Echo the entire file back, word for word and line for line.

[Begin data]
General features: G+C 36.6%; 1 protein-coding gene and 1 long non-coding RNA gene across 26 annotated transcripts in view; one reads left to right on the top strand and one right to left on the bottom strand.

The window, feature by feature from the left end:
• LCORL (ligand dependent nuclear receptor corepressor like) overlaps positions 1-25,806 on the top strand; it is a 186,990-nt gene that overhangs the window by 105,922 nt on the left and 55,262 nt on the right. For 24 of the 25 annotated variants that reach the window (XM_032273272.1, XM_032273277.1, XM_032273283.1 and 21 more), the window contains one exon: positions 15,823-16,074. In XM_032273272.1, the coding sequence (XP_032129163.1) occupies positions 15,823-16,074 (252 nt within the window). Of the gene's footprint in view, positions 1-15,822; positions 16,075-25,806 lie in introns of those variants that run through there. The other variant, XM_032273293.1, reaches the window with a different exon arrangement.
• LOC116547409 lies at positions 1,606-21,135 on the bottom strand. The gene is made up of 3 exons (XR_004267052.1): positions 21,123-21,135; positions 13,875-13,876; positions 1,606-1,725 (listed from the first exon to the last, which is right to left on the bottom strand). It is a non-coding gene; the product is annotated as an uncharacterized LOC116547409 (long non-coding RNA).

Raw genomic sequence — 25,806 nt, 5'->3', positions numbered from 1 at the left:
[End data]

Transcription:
General features: G+C 36.6%; 1 protein-coding gene and 1 long non-coding RNA gene across 26 annotated transcripts in view; one reads left to right on the top strand and one right to left on the bottom strand.

The window, feature by feature from the left end:
• LCORL (ligand dependent nuclear receptor corepressor like) overlaps positions 1-25,806 on the top strand; it is a 186,990-nt gene that overhangs the window by 105,922 nt on the left and 55,262 nt on the right. For 24 of the 25 annotated variants that reach the window (XM_032273272.1, XM_032273277.1, XM_032273283.1 and 21 more), the window contains one exon: positions 15,823-16,074. In XM_032273272.1, the coding sequence (XP_032129163.1) occupies positions 15,823-16,074 (252 nt within the window). Of the gene's footprint in view, positions 1-15,822; positions 16,075-25,806 lie in introns of those variants that run through there. The other variant, XM_032273293.1, reaches the window with a different exon arrangement.
• LOC116547409 lies at positions 1,606-21,135 on the bottom strand. The gene is made up of 3 exons (XR_004267052.1): positions 21,123-21,135; positions 13,875-13,876; positions 1,606-1,725 (listed from the first exon to the last, which is right to left on the bottom strand). It is a non-coding gene; the product is annotated as an uncharacterized LOC116547409 (long non-coding RNA).

Raw genomic sequence — 25,806 nt, 5'->3', positions numbered from 1 at the left: